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More poll numbers

A Scripps Howard poll is showing a sizeable lead for Governor Goodhair over Tony Sanchez, a tie in the Lt. Governor race, and slight leads for the Republicans in the Senate and Attorney General race.

I’ll get to all that in a minute. First, compare and contrast the related story in the Brownsville Herald to the one in our own newspaper. John Williams is normally an astute writer. I can’t say if his piece was cut for space or if he simply did a cursory cut-n-paste job because he was late to buy a round at the bar, but you’d think the Chron might be a teensy bit embarrassed at being out-covered by a small town paper.

Anyway, the usual caveats apply. How did they determine “likely voters”? What turnout model did they use? You know the drill.

There is one thing in the Herald‘s coverage that sounds right:

If the election for governor were today, 50 percent of likely voters would choose Perry compared with 35 percent who favor Sanchez. Fourteen percent are undecided. In August, 42 percent preferred Perry while 28 percent picked Sanchez.

Texans are almost split in their views about Perry’s job performance. While 44 percent say he has done an excellent or good job as governor, 43 percent say his performance has been fair or poor.

“People are looking (at the governor’s race) as the lesser of two evils,” said Bruce Buchanan, political science professor at the University of Texas. “Voters are not enamored with Perry, but people don’t see Sanchez as the answer. I think that’s it in a nutshell.”


Meanwhile, 37 percent of likely voters say neither Perry nor Sanchez is talking about the issues important to them. Thirty-two percent say the candidates are talking about important issues and 22 percent say the candidates talk about the issues sometimes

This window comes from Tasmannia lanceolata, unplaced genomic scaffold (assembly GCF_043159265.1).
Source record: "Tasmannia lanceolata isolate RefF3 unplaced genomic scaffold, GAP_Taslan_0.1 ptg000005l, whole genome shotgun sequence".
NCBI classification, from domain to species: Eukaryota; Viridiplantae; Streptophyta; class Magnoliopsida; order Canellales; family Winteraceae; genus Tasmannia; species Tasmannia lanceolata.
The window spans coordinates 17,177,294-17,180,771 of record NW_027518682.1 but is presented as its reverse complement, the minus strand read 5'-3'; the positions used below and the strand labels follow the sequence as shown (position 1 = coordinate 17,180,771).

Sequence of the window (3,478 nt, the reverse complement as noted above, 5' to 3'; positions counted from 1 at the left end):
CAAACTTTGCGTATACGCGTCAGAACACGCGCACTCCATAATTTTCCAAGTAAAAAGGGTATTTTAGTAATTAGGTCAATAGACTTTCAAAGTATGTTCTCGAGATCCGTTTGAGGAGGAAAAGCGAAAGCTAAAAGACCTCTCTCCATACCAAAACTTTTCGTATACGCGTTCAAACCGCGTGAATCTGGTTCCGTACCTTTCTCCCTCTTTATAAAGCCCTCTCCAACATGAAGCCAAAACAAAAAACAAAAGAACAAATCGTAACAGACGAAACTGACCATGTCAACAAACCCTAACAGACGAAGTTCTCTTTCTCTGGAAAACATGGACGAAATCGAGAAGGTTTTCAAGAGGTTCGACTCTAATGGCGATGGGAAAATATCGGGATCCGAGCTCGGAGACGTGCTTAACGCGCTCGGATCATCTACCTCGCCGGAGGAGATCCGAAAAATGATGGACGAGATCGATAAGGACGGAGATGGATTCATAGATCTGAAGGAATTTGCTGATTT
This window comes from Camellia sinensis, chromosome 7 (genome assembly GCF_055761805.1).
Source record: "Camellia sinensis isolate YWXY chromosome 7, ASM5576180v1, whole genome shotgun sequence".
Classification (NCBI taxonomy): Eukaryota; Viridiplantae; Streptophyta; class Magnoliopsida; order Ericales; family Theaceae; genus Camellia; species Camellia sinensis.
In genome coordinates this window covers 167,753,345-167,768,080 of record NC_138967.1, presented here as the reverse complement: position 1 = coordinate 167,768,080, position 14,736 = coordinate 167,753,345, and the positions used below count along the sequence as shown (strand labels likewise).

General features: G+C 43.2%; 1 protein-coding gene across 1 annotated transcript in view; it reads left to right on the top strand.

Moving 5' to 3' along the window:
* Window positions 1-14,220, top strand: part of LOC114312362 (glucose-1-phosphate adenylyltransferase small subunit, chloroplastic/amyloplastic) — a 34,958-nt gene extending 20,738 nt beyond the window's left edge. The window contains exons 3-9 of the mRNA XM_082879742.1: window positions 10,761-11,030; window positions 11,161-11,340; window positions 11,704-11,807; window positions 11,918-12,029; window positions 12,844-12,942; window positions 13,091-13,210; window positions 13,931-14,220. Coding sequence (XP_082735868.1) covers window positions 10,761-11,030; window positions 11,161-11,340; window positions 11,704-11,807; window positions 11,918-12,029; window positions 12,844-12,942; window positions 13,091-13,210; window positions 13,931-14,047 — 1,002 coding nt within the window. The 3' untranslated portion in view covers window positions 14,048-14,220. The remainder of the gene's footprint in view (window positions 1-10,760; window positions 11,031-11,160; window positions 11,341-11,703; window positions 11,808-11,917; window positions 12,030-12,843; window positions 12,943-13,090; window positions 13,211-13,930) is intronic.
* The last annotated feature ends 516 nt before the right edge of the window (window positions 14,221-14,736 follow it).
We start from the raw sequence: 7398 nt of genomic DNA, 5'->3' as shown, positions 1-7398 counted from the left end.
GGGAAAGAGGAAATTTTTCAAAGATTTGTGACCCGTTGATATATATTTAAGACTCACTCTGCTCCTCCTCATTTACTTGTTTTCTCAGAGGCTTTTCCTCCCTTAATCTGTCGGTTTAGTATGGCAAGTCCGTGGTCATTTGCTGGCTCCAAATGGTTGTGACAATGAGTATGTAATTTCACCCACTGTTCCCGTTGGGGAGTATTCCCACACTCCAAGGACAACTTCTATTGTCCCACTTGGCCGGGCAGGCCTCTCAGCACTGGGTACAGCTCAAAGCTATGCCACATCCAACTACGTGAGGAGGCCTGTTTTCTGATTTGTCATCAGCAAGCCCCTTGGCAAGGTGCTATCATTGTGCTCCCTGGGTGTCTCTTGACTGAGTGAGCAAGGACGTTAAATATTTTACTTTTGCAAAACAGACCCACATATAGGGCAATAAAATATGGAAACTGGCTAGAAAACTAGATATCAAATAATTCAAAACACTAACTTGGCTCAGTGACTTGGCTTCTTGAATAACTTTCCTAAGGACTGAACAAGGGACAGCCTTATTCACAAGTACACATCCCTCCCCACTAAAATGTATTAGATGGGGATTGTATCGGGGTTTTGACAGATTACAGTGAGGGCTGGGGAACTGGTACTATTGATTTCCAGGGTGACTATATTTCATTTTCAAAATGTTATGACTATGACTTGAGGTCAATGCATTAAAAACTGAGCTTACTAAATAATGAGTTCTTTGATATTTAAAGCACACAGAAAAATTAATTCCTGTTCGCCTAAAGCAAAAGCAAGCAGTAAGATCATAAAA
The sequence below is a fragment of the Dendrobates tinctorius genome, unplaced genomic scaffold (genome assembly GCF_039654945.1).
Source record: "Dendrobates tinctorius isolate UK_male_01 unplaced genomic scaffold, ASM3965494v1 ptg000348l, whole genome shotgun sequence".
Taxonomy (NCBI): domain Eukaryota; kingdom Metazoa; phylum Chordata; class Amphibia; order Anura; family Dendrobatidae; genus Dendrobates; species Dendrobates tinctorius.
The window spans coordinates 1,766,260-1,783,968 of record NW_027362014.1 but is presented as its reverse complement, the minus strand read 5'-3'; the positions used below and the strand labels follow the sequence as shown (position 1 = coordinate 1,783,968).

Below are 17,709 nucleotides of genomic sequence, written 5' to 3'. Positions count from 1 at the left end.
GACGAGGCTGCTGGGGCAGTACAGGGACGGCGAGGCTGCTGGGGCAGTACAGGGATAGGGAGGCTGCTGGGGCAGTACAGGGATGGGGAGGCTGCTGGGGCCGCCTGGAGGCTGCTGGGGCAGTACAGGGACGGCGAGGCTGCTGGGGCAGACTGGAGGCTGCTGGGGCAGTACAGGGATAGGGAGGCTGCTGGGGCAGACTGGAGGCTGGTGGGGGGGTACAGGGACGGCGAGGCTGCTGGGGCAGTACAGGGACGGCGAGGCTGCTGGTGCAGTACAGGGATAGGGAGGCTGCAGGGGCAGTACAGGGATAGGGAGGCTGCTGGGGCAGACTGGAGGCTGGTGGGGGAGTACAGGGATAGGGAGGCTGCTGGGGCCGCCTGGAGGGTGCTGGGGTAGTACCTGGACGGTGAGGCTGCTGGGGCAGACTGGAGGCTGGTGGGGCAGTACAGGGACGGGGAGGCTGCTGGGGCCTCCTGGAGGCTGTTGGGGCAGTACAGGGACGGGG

Unfortunately, I think that’s a problem. I’ve criticized Sanchez before for lack of specifics – his “scrub the budget” answer for the deficits is baloney, for example. (Not that Goodhair has been forthcoming about the deficit; his response has been to say “well, maybe it won’t be that bad”.) He had a chance to be bold and to talk about how Goodhair and Bush squandered years of prosperity as well as the state’s rainy-day fund, and he failed to do so.

Of course, it’s easy for me as an Unpaid Political Pundit to sit back and wax pompously about Boldness and The Vision Thing because I can use weaselly pundit words and overlook inconvenient facts such as the fact that boldness in this context would have meant talking about taxes. In particular, it would have meant talking about raising taxes, or at least rolling back some of the tax cuts that Dubya implemented. Some of this is going to happen whether people like it or not, but the first person to mention it in a campaign in this state is going to get tarred and feathered for it. It’s hard to crime Sanchez too harshly for realizing that once he mentioned the T word, the campaign would be about nothing else.

And hey, we still don’t know what’s going to happen. Even if Sanchez loses, it doesn’t mean it was because he wasn’t sufficiently bold for me. If he does lose (and I’m certainly not willing to concede that he will), we’ll know sometime after November 5 why he did. He’s played his cards. We’ll see how it goes.

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